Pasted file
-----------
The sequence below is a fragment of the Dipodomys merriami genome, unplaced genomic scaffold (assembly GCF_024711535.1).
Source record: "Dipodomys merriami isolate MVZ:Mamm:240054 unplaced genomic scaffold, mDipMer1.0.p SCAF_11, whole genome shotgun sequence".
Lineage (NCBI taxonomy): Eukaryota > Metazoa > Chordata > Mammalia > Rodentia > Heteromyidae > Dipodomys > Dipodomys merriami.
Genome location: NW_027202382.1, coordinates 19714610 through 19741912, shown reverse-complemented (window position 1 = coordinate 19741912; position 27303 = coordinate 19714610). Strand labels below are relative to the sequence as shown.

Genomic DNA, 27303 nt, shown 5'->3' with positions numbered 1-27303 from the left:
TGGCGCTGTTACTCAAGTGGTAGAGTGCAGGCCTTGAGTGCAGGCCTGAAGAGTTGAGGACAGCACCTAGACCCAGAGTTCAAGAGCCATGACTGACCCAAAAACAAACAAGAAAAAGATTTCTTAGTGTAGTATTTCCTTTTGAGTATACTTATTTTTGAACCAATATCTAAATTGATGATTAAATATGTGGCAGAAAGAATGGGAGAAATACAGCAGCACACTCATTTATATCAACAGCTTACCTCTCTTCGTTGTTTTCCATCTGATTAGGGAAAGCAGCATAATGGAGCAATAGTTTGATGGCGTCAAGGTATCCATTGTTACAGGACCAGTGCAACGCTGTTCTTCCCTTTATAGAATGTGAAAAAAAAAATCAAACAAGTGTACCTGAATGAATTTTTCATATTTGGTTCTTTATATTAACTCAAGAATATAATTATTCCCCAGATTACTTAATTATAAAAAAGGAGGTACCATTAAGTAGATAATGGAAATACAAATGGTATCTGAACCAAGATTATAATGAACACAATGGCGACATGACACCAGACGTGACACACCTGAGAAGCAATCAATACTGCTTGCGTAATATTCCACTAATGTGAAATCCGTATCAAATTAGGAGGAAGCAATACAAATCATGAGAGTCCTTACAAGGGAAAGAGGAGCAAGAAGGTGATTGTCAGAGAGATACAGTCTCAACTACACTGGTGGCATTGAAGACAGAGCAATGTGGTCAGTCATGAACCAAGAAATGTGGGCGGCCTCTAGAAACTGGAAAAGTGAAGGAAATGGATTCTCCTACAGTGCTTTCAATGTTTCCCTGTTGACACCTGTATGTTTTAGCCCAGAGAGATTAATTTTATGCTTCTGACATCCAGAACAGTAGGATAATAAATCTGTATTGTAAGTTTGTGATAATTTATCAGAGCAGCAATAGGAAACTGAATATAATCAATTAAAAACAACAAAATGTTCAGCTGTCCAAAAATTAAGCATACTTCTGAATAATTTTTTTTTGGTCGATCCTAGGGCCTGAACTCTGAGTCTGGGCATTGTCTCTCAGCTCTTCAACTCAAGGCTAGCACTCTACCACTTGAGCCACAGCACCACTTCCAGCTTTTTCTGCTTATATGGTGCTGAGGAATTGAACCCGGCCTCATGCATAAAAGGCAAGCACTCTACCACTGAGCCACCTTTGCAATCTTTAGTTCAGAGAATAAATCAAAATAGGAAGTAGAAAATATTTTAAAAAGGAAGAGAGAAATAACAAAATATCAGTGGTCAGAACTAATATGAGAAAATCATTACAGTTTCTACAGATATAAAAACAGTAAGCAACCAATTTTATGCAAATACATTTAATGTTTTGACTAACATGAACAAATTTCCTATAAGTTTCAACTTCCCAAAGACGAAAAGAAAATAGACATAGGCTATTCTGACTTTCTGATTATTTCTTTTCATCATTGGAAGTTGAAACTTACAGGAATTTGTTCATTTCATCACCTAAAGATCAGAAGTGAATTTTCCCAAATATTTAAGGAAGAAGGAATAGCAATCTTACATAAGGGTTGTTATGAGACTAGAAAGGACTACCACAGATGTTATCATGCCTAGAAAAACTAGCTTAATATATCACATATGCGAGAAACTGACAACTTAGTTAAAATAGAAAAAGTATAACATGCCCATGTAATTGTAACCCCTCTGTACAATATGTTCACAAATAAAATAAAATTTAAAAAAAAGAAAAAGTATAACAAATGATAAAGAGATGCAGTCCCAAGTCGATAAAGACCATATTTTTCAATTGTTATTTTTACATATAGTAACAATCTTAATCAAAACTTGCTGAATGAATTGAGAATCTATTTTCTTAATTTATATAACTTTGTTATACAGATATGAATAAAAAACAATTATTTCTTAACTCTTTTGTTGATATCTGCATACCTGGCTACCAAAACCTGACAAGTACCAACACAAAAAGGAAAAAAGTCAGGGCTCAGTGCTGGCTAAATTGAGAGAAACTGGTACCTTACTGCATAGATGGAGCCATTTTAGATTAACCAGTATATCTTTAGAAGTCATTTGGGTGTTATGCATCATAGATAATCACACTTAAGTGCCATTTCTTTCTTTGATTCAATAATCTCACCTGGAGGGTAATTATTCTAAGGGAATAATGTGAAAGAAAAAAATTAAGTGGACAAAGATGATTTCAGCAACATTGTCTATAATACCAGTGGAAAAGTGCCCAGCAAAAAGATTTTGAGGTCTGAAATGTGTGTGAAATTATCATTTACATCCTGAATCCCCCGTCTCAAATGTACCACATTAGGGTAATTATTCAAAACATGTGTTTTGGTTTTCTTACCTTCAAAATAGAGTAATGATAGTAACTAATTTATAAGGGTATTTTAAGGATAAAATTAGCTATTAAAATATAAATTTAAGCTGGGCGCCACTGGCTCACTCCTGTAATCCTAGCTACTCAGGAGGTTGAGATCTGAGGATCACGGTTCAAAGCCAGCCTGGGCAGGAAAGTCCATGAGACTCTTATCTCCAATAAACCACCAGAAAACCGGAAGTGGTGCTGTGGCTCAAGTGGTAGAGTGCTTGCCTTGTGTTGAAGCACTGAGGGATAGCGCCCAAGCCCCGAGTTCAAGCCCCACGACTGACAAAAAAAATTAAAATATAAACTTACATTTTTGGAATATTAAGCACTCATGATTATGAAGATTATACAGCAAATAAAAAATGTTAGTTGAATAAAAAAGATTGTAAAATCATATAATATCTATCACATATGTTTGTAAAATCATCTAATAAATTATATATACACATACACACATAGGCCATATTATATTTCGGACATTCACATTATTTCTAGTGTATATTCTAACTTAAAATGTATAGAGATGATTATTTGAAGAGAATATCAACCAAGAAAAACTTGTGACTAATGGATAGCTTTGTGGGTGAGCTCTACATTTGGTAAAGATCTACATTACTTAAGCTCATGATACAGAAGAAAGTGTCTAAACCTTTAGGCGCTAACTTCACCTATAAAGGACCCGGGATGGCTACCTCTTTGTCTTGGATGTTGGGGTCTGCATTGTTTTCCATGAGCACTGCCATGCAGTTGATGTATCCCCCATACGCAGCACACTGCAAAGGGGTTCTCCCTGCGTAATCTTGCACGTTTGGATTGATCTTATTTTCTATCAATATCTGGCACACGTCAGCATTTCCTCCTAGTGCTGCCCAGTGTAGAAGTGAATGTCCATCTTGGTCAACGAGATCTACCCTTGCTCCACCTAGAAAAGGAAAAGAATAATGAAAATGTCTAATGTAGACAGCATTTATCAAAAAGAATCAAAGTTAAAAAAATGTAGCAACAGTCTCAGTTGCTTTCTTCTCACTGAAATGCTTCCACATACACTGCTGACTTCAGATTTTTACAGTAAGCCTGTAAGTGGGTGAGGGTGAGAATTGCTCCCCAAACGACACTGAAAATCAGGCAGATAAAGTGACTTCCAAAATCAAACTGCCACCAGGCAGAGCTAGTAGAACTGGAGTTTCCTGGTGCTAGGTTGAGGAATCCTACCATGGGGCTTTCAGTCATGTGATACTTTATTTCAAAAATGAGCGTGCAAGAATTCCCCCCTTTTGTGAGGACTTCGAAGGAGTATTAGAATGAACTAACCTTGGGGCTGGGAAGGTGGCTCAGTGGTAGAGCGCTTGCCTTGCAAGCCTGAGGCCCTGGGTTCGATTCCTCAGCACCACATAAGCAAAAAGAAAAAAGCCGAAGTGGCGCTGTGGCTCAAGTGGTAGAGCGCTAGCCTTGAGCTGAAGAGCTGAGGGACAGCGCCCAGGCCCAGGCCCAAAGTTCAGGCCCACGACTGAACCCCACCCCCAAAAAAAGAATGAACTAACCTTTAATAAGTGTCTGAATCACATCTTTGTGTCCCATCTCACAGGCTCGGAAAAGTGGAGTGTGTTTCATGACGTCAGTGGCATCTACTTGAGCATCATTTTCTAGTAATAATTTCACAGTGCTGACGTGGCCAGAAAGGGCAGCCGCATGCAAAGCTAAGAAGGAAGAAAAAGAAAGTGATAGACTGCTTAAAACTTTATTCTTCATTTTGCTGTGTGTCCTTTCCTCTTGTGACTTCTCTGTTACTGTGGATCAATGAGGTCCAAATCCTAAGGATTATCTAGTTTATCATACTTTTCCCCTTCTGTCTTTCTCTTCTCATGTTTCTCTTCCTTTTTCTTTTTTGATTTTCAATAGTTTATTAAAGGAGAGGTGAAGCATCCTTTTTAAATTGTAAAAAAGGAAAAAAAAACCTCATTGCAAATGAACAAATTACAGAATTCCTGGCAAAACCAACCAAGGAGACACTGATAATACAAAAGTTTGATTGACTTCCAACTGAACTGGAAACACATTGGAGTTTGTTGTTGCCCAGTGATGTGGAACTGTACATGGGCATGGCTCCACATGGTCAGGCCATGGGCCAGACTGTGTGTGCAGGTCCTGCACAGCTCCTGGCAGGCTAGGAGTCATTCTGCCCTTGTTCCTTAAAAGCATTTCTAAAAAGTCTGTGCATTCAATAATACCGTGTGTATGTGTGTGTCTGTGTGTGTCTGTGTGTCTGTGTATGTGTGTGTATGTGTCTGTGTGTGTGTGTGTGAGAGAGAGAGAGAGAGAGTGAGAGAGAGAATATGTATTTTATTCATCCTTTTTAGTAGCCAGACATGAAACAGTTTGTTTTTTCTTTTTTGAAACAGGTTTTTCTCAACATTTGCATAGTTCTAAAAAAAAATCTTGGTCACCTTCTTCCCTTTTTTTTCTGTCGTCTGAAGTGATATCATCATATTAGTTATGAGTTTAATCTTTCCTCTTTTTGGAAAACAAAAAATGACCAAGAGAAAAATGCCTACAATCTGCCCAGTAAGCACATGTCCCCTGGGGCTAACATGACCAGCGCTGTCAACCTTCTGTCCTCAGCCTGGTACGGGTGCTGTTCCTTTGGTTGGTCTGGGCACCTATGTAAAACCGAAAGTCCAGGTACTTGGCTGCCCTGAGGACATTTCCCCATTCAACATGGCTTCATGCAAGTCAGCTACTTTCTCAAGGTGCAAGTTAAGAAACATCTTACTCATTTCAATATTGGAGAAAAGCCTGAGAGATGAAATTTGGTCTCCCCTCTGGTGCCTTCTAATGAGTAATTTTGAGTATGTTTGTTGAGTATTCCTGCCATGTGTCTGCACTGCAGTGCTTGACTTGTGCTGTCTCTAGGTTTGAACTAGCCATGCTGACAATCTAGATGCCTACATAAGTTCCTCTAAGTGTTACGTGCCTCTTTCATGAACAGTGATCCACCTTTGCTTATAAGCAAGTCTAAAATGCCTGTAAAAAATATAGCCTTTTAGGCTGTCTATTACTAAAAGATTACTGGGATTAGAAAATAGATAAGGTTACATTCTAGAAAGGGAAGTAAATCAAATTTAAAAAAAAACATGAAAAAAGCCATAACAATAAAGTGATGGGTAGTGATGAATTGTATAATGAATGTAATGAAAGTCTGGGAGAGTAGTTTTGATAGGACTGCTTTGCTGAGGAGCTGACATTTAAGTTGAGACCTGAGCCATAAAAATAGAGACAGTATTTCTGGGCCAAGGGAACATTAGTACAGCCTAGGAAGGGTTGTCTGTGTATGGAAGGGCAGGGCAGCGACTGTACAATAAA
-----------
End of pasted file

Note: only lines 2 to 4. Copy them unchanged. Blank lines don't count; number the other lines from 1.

Source record: "Dipodomys merriami isolate MVZ:Mamm:240054 unplaced genomic scaffold, mDipMer1.0.p SCAF_11, whole genome shotgun sequence".
Lineage (NCBI taxonomy): Eukaryota > Metazoa > Chordata > Mammalia > Rodentia > Heteromyidae > Dipodomys > Dipodomys merriami.
Genome location: NW_027202382.1, coordinates 19714610 through 19741912, shown reverse-complemented (window position 1 = coordinate 19741912; position 27303 = coordinate 19714610). Strand labels below are relative to the sequence as shown.